I once heard Myrlie Evers, the wife of slain Civil Rights leader Medgar Evers, speak at the Governor’s Prayer Luncheon.
It’s common to see James Meredith, the first African American student at Ole Miss, in local churches or at community events.
God’s common and special grace even work themselves out in the providential movement of a particular race’s culture and history.
We can look back on the brightest and darkest moments of our past and see God at work.
Black History Month spurs us to seek out and lift up the best in African American accomplishments.4.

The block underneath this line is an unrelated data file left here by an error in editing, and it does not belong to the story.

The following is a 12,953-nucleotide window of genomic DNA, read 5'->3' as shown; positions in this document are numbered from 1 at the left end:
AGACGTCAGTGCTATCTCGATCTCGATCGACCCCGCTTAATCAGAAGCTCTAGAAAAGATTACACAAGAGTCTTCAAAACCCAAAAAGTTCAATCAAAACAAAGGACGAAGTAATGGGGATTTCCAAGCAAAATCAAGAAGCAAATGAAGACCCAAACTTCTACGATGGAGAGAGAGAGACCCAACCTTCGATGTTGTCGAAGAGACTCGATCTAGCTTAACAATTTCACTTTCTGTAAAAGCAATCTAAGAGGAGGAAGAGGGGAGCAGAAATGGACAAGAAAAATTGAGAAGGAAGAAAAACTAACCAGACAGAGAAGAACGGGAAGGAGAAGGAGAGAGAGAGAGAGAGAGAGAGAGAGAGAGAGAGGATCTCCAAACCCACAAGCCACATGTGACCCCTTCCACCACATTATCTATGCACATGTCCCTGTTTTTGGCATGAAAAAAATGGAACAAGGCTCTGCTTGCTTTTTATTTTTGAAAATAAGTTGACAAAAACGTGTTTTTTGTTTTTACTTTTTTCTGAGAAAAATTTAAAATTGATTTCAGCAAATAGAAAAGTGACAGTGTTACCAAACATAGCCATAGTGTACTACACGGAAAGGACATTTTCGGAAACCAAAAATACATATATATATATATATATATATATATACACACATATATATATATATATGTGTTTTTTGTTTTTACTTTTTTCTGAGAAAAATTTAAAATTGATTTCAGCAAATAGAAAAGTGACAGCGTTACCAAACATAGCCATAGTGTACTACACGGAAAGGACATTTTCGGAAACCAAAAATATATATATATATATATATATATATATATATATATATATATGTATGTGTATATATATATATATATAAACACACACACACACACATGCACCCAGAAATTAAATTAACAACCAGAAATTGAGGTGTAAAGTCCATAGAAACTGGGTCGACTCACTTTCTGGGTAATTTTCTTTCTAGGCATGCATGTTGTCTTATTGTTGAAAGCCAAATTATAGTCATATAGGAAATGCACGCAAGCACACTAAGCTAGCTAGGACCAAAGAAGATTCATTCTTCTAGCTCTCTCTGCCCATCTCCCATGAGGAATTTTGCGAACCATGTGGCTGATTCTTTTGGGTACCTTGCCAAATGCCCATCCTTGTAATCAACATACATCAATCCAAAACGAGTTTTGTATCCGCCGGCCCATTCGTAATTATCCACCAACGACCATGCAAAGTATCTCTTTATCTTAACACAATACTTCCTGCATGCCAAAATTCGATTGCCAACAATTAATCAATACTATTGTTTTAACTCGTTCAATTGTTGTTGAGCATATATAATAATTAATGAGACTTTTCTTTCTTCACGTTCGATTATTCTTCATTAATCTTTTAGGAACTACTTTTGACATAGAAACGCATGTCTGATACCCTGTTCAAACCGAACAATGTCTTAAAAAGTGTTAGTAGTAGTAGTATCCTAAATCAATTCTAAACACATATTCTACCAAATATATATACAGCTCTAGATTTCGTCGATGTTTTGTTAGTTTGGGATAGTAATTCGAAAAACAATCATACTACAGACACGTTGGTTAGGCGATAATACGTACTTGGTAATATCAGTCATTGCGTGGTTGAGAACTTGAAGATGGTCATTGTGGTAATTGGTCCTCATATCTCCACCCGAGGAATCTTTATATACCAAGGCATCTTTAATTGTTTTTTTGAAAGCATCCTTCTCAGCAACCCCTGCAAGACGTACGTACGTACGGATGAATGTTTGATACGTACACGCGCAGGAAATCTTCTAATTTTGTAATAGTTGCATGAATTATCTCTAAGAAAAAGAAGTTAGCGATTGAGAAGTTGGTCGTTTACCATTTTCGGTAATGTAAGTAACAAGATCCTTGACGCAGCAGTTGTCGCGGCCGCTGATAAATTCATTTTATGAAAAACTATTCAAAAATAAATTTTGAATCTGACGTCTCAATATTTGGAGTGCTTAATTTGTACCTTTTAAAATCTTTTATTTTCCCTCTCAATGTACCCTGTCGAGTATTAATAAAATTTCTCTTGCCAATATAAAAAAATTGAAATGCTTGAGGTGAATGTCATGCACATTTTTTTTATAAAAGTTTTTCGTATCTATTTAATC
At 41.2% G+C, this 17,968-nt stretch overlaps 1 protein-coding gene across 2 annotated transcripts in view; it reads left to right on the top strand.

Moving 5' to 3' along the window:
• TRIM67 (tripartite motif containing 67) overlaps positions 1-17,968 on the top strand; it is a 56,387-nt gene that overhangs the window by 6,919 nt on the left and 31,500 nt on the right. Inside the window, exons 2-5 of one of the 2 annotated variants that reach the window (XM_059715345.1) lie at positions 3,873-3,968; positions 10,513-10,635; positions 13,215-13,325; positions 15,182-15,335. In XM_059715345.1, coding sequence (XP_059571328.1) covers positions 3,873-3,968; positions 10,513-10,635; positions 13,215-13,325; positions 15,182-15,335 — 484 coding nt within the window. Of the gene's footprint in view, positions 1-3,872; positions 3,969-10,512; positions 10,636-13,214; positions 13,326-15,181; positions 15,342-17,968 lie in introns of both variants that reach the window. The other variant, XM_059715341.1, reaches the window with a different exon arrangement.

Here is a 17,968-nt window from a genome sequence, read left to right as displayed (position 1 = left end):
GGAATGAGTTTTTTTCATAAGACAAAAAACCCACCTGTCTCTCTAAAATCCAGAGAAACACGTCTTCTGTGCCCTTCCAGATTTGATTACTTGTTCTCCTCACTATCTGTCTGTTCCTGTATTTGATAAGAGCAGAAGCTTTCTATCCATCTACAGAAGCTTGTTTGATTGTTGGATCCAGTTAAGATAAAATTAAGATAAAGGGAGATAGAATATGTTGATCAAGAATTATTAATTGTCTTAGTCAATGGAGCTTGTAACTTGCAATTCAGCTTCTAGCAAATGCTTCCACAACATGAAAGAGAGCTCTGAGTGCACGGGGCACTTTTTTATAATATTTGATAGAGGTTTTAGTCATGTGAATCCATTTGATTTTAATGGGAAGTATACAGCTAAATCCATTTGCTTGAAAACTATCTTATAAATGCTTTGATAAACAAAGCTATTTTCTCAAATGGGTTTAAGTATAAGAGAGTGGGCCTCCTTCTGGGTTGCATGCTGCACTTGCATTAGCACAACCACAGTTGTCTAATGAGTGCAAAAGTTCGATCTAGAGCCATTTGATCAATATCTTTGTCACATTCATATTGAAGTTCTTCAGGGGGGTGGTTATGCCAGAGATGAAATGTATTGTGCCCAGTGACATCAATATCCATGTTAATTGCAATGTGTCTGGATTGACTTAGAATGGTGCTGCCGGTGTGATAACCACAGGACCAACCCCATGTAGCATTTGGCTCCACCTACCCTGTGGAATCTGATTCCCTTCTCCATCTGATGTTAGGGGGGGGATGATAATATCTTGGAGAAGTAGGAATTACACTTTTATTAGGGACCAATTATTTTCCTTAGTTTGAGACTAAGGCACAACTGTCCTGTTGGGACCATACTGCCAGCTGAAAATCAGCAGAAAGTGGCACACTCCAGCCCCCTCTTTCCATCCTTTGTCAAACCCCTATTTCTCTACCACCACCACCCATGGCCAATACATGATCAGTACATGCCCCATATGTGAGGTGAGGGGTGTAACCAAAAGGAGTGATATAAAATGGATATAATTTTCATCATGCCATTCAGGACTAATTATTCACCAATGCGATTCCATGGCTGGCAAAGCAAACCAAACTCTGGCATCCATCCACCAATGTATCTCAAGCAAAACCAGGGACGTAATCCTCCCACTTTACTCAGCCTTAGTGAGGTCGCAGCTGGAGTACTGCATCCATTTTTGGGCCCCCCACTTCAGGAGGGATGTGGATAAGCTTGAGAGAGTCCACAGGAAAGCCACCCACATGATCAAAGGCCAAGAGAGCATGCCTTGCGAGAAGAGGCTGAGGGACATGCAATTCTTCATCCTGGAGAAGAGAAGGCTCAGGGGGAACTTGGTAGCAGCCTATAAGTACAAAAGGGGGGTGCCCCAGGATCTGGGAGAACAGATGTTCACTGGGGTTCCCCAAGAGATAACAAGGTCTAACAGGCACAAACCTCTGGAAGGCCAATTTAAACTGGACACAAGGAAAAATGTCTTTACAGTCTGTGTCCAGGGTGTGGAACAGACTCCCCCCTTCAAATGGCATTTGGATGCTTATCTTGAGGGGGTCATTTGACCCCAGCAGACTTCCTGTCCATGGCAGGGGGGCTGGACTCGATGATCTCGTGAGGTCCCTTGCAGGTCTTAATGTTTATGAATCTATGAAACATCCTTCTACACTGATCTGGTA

Celebrating Creates Awareness for All People I recall my 8th-grade history textbook where little more than a page was devoted to the Civil Rights Movement.Some argue it is unfair to devote an entire month to a single people group.Others contend that we should celebrate Black history throughout the entire year.We hear about the poverty rates, incarceration rates, and high school drop out rates.We are inundated with images of unruly athletes and raunchy reality TV stars as paradigms of success for Black people.I remember my shock as a Christian to learn about the formation of the African Methodist Episcopal (A. E.) Church, because in all my years in churches and Christian schools, no one had ever mentioned it.Unfortunately, it seems that apart from an intentional effort otherwise, Black history is often lost in the mists of time.As a believer, I see racial and ethnic diversity as an expression of God’s manifold beauty.No single race or its culture can comprehensively display the infinite glory of God’s image, so he gave us our differences to help us appreciate his splendor from various perspectives.It pained me to have to explain the significance of the Harlem Renaissance and the Tuskegee Airmen to children who had never learned of such events, and the men and women who took part in them.To what would surely be the lament of many historic African American leaders, my students and so many others (including me) take for granted the rights that many people before them sweated, bled, and died to secure.